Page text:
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Guide to Madeira

Advice to help you make the most of your holiday

Uncover Madeira's best attractions with this guide from our experts

Comprising four islands off Africa's northwest coast, Portugal's autonomous Madeira archipelago has a subtropical climate and dazzling scenery which draws in holidaymakers all year round. Madeira, the biggest of the four islands that gives the chain its name, serves up rough volcanic landscapes overlooking pretty marinas and Romanesque architecture. Getaways here suit adventure seekers as much as beach and culture lovers. Use Saga's Madeira guide, and you’ll be all set to start an enthralling holiday.

An expert perspective on where to go

Craft your own itinerary using our guide and take your pick of the archipelago’s top attractions. Plus, look out for our advice on what regional delicacies to order and which of Funchal’s museums you should be frequenting.

When you're arriving in a different country, it helps to have top tips and recommendations up your sleeve. Our guide aims to help you make the most of your Madeira holiday. At the end of the day, you're able to return to old favourites or newfound delights, reaping our wisdom whenever you please.

Yellow taxis parked, waiting for a fare in Funchal

How to explore Madeira

The Valley of the Nuns, Madeira

Things to see and do

Enjoy a glass of Madeiran wine

The best food and drink

Pico Ruivo and Pico do Arieiro mountain peaks in Madeira, Portugal

Weather and climate

A woman at the Madeira Flower Festival

Events in Madeira

Holidays in Madeira

Holidays in Madeira

No trains operate on Madeira island, so your best bet is either travelling around by bus or taxi. Bus links run from near both the Enotel Quinta do Sol and the Madeira Regency Cliff hotels, both found in Funchal, Madeira’s capital on the south side of the island.

Travelling by bus in Madeira

Madeira Regency Cliff Hotel’s coastal location means it’s a little outside of central Funchal. It costs €1.95 per person each way to travel on a city bus, called the Horarios do Funchal bus, to be precise. Happily, tickets can be recharged for any number of trips you want to take.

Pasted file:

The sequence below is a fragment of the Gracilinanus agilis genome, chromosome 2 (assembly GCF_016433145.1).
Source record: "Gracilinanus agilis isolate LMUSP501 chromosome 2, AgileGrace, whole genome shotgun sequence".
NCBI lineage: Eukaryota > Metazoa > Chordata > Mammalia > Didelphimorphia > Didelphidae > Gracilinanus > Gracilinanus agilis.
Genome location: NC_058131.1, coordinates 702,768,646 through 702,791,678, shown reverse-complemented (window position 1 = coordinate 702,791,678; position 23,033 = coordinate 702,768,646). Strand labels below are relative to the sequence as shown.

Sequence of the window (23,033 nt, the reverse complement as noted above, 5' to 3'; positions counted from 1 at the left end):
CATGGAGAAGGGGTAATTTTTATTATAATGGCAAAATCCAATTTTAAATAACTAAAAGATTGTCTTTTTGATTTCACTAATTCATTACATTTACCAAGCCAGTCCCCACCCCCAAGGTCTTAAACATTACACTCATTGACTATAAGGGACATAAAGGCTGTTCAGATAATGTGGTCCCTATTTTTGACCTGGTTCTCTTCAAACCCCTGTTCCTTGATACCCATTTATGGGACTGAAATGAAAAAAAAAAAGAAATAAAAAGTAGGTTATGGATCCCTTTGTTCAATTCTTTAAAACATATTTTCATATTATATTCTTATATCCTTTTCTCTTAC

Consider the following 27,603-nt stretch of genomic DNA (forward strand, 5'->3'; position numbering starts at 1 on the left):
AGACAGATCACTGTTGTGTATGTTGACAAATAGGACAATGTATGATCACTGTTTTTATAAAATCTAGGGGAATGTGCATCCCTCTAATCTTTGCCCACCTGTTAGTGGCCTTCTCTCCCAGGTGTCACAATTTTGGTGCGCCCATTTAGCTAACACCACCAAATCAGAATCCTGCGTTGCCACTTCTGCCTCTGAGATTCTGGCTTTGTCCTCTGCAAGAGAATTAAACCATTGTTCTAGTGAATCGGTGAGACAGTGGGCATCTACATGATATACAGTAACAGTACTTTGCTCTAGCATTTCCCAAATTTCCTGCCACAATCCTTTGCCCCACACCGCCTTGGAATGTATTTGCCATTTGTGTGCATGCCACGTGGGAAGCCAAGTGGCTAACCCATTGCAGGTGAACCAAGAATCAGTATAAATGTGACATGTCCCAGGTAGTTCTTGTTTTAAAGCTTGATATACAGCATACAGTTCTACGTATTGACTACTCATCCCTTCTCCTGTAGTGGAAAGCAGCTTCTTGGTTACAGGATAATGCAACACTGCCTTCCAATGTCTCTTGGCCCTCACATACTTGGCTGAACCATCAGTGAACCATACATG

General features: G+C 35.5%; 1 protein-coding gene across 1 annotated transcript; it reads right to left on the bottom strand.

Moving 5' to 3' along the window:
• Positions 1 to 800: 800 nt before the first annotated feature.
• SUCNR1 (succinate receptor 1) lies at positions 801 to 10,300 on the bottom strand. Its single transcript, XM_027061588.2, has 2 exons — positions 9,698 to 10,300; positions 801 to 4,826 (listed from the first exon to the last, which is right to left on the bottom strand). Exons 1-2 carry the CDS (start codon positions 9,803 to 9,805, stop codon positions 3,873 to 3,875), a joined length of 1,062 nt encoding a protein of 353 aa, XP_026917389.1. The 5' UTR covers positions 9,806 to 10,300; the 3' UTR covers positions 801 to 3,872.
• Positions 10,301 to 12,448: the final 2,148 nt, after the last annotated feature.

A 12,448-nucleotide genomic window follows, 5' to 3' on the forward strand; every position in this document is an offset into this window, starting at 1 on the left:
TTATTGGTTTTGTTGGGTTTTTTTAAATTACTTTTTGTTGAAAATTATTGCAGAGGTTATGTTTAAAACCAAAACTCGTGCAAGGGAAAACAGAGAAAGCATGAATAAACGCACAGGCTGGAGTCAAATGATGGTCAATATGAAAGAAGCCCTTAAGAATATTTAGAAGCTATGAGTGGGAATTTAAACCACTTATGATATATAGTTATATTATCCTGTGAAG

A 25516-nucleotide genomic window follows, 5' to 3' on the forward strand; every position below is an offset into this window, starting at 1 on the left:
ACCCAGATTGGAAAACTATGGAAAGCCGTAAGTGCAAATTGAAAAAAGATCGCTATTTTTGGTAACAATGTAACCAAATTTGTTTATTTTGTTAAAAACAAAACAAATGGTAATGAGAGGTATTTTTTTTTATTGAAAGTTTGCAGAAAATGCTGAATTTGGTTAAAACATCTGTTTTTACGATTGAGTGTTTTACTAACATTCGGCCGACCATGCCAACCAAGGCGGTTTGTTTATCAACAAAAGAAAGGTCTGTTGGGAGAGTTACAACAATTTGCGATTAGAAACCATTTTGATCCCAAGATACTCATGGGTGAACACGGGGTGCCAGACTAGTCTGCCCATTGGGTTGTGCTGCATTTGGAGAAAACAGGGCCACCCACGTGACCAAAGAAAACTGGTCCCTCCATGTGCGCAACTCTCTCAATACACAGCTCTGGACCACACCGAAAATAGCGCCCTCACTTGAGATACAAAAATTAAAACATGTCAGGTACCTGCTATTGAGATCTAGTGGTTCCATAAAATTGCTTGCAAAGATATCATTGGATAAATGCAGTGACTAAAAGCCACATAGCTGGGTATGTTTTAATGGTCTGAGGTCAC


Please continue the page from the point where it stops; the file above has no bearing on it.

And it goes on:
Buses run between 5.30am and 12:30am throughout the week. However, this differs on Sundays and public holidays. Check up on timetables via the Horarios do Funchal website to help plan exact trips. Please note that this website is in Portuguese, although your web browser may be able to translate this for you.

Travelling by bus to eastern Madeira

If you want to travel outside of Funchal, there are several different bus operators you can travel with. To travel east to the city of Machico, go on an EACL bus. Tickets cost €2.75 each way and services run throughout the course of the day, differing on Sundays and public holidays.

Travelling by bus to western Madeira

To travel to Ribeira Brava on the west of the island, take the Rodoeste bus. One-way tickets for this route are €3.75. There are numerous services throughout the day, with journey times taking around an hour, depending on traffic. Again, services can vary if you’re travelling on a Sunday or public holiday.

Travelling by bus elsewhere on Madeira

The island’s SAM buses can take you to other island hotspots such as Canico, Canical, Porto da Cruz and the Santo da Serra Golf Club. Prices can change based on location and day of travel, and it’s advisable to buy a Flexicard to save having to pay separately for individual journeys.